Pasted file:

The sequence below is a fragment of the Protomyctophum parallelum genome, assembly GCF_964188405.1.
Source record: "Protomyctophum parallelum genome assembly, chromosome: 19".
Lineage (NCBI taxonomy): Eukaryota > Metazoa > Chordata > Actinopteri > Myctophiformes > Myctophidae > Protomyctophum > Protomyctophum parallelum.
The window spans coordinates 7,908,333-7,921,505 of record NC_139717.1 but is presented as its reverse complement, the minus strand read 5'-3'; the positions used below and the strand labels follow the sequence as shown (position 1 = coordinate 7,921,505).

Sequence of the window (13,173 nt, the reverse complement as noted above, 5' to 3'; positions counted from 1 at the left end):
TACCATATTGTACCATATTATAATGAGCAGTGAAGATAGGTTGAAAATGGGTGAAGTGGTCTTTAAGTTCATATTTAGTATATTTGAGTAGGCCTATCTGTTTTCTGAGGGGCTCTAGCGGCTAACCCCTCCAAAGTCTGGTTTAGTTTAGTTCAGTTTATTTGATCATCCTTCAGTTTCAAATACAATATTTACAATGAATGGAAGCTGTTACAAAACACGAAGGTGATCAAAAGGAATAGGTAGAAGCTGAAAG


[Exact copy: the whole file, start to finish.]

The sequence below is a fragment of the Protomyctophum parallelum genome, assembly GCF_964188405.1.
Source record: "Protomyctophum parallelum genome assembly, chromosome: 19".
Lineage (NCBI taxonomy): Eukaryota > Metazoa > Chordata > Actinopteri > Myctophiformes > Myctophidae > Protomyctophum > Protomyctophum parallelum.
The window spans coordinates 7,908,333-7,921,505 of record NC_139717.1 but is presented as its reverse complement, the minus strand read 5'-3'; the positions used below and the strand labels follow the sequence as shown (position 1 = coordinate 7,921,505).

Sequence of the window (13,173 nt, the reverse complement as noted above, 5' to 3'; positions counted from 1 at the left end):
TACCATATTGTACCATATTATAATGAGCAGTGAAGATAGGTTGAAAATGGGTGAAGTGGTCTTTAAGTTCATATTTAGTATATTTGAGTAGGCCTATCTGTTTTCTGAGGGGCTCTAGCGGCTAACCCCTCCAAAGTCTGGTTTAGTTTAGTTCAGTTTATTTGATCATCCTTCAGTTTCAAATACAATATTTACAATGAATGGAAGCTGTTACAAAACACGAAGGTGATCAAAAGGAATAGGTAGAAGCTGAAAG